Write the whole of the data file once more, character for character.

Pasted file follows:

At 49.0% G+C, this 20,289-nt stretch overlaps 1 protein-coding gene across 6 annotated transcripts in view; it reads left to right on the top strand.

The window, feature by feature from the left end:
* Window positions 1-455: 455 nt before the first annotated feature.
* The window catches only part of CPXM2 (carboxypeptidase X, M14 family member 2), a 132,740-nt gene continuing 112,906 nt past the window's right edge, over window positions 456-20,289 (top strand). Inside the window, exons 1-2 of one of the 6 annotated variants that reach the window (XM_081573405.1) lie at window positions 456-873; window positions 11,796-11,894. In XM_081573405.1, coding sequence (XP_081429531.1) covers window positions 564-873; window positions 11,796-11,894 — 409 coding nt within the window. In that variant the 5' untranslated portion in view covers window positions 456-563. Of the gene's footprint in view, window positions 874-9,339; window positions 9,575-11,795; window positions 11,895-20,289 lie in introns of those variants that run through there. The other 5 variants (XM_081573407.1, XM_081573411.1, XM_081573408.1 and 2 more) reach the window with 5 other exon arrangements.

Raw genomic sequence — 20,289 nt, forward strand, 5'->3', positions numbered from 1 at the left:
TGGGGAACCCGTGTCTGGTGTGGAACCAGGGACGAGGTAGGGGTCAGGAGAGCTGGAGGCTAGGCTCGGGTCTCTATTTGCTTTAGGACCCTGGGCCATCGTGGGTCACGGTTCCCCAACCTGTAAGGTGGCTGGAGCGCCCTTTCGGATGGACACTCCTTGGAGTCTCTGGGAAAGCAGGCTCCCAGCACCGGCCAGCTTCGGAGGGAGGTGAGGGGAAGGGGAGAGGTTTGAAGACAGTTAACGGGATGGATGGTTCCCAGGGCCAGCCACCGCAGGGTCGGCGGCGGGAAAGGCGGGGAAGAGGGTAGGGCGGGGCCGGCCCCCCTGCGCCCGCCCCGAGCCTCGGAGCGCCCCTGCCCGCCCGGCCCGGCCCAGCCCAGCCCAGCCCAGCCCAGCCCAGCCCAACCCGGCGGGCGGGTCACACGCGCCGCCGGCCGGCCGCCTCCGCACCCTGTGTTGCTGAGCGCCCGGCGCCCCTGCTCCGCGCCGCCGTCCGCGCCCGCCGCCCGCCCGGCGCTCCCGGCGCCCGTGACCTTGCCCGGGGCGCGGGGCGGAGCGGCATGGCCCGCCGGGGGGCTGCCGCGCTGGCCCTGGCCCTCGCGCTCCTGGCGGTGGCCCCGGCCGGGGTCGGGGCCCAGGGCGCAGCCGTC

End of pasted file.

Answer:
At 49.0% G+C, this 20,289-nt stretch overlaps 1 protein-coding gene across 6 annotated transcripts in view; it reads left to right on the top strand.

The window, feature by feature from the left end:
* Window positions 1-455: 455 nt before the first annotated feature.
* The window catches only part of CPXM2 (carboxypeptidase X, M14 family member 2), a 132,740-nt gene continuing 112,906 nt past the window's right edge, over window positions 456-20,289 (top strand). Inside the window, exons 1-2 of one of the 6 annotated variants that reach the window (XM_081573405.1) lie at window positions 456-873; window positions 11,796-11,894. In XM_081573405.1, coding sequence (XP_081429531.1) covers window positions 564-873; window positions 11,796-11,894 — 409 coding nt within the window. In that variant the 5' untranslated portion in view covers window positions 456-563. Of the gene's footprint in view, window positions 874-9,339; window positions 9,575-11,795; window positions 11,895-20,289 lie in introns of those variants that run through there. The other 5 variants (XM_081573407.1, XM_081573411.1, XM_081573408.1 and 2 more) reach the window with 5 other exon arrangements.

Raw genomic sequence — 20,289 nt, forward strand, 5'->3', positions numbered from 1 at the left:
TGGGGAACCCGTGTCTGGTGTGGAACCAGGGACGAGGTAGGGGTCAGGAGAGCTGGAGGCTAGGCTCGGGTCTCTATTTGCTTTAGGACCCTGGGCCATCGTGGGTCACGGTTCCCCAACCTGTAAGGTGGCTGGAGCGCCCTTTCGGATGGACACTCCTTGGAGTCTCTGGGAAAGCAGGCTCCCAGCACCGGCCAGCTTCGGAGGGAGGTGAGGGGAAGGGGAGAGGTTTGAAGACAGTTAACGGGATGGATGGTTCCCAGGGCCAGCCACCGCAGGGTCGGCGGCGGGAAAGGCGGGGAAGAGGGTAGGGCGGGGCCGGCCCCCCTGCGCCCGCCCCGAGCCTCGGAGCGCCCCTGCCCGCCCGGCCCGGCCCAGCCCAGCCCAGCCCAGCCCAGCCCAGCCCAACCCGGCGGGCGGGTCACACGCGCCGCCGGCCGGCCGCCTCCGCACCCTGTGTTGCTGAGCGCCCGGCGCCCCTGCTCCGCGCCGCCGTCCGCGCCCGCCGCCCGCCCGGCGCTCCCGGCGCCCGTGACCTTGCCCGGGGCGCGGGGCGGAGCGGCATGGCCCGCCGGGGGGCTGCCGCGCTGGCCCTGGCCCTCGCGCTCCTGGCGGTGGCCCCGGCCGGGGTCGGGGCCCAGGGCGCAGCCGTC